Nevertheless, this lack of criticality will no doubt continue. Some are already tripping over themselves with frenzied excitement regarding Trump’s statement that he may consider breaking with One China Policy and failing to notice Trump’s important qualification that he will consider this so long as China does not make a trade deal with the United States. Such individuals are blinded by their wishful thinking. But Beijing has already picked up on this fact, issuing a condemnation of Trump for thinking that Taiwan is something that he could make a deal on.
On the other hand, many questions still remain about the Trump-Tsai phone call. In the same comments in which Trump suggested that he may break with One China Policy, Trump claimed that he was only informed of the phone call one or two hours before it occurred. This seems to confirm speculation that Trump’s advisors may have manipulated Trump into taking the call, rather than this being an initiative of Trump. This may be reassuring for those who believe that Trump will be held in place and prevented from taking risks by his political appointments, seeing as Trump has drawn a number of his foreign policy appointments from the existing political establishment, given his lack of foreign policy experience—or, for that matter, any political experience whatsoever.
Nevertheless, one may also question the risks which come with that Trump’s political appointments are largely war hawks even if, again, drawn from the political establishment. Trump may be talked into risky action of which he understands little of the consequences by his advisors. Trump’s habit of unilaterally declaring policy stances on Twitter, which provides Trump with a direct hotline to the world, raises further risks. Indeed, as further illustrative of the frivolous means in which Trump conducts policy shifts, recent statements by Trump on One China Policy and clarifying the circumstances that led up to his phone call with Tsai Ing-Wen took place on…a morning talk show.
As such, a preliminary assessment of what led up to the Trump-Tsai phone call suggest that Trump may have either deliberately made his statements on Taiwan with the aim of using Taiwan as a bargaining chip against China. Or Trump was talked into shifting policy by his advisors, despite not understanding the consequences.
The binary between these two possibilities would seem to arise from divided judgments on the competence of Trump to conduct foreign policy. Although Trump generally demonstrated little knowledge of foreign policy during 2016 election campaigning, it is not necessarily correct to assume total incompetence on the part of Trump.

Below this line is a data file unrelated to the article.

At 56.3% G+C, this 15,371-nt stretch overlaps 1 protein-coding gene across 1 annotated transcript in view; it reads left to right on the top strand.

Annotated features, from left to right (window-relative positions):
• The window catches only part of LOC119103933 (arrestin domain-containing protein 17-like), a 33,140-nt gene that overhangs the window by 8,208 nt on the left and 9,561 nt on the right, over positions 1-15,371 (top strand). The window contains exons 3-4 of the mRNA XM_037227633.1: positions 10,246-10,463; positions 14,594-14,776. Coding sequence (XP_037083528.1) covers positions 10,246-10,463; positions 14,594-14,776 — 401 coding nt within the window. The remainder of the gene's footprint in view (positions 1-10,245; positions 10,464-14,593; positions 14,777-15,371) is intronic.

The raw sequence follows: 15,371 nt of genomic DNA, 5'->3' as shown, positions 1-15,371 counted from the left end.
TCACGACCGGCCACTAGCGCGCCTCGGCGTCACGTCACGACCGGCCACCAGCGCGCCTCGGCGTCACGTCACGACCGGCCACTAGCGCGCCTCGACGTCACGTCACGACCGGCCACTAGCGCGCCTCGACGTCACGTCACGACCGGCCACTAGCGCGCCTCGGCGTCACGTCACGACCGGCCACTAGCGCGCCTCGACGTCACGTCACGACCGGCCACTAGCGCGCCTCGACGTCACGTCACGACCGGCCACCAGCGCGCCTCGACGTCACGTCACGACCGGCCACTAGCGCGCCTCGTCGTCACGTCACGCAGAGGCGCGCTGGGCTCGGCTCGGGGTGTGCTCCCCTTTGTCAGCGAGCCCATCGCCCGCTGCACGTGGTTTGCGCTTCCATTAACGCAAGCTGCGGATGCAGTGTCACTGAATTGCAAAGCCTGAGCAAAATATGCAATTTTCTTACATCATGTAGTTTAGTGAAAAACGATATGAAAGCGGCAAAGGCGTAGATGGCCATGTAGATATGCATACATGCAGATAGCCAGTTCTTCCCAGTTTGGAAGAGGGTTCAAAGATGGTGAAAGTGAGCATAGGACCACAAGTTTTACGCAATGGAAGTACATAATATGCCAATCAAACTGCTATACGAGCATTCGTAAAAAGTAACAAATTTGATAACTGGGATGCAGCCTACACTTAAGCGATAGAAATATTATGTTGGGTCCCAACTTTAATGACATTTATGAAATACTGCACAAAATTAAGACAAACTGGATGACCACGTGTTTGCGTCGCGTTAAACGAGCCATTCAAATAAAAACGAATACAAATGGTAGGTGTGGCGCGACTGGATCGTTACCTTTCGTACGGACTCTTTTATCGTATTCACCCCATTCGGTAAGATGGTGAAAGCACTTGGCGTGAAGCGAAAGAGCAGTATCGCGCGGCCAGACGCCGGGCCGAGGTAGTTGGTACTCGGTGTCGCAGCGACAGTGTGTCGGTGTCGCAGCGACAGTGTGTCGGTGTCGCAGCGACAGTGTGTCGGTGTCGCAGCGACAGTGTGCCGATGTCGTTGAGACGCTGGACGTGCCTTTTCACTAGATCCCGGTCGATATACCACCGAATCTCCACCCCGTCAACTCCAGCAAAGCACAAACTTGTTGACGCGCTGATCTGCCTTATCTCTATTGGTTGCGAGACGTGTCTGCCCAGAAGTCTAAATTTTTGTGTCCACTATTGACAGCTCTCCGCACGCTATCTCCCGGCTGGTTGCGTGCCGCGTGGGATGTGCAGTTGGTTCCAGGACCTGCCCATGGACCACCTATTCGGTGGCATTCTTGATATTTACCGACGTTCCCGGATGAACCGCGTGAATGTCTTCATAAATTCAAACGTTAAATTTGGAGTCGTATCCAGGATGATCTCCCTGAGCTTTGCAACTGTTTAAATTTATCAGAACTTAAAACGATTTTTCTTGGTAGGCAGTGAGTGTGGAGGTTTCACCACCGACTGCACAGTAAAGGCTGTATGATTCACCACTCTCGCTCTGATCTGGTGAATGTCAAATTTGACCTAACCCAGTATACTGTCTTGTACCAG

The truth probably lies somewhere between these two possibilities, as they are not incommensurable. Perhaps Trump’s advisors are behind the push to use Taiwan as a bargaining chip against China. It could even be that after blowback from the Trump-Tsai call, Trump did not wish to back down from the decision to take the call for fear of losing face, something he was goaded into by his advisors. But, in line with his touted public image as a skillful negotiator and dealmaker, Trump could have found a way to reverse course without losing face by making it seem as though this were part of a larger plan to use Taiwan to raise the stakes of negotiating with China.
Who knows where the truth lies, in consideration of an individual like Trump? Still others, however, who remain committed to the wishful thought that Trump will take a pro-Taiwan stance will continue to hew to the narrative that the Trump-Tsai phone call was totally deliberate, whether the impetus behind the phone call came from either Trump or his advisors, and that Trump does intend to take a stronger stance in defense of Taiwan.
As overly rosy thinking about the US-Taiwan security relationship has prevailed for decades, one does not expect that to change even when as unprecedented an individual as Donald Trump has become American president. And so, the judgement on Trump will continue to be ideologically divided between those who continue to claim that the Trump-Tsai phone call was completely rational in nature, as part of Trump the all-knowing’s master plan for Taiwan, versus those who claim it to be totally irrational, falling back on established narratives about the dangers of Taiwanese independence for stable cross-strait relations, with no room for nuanced narratives which seek to avoid binary thinking.
With as ham-fisted and boisterous an American president as Trump set to take power, it seems nuanced analysis is needed more than ever for Taiwan, but there seems to be little of that, with those who are unable to work through their own ideological assumptions dominating the discourse. Whether in Taiwan or elsewhere, more often than not, at the end of the day the murky cloud of ideology prevails.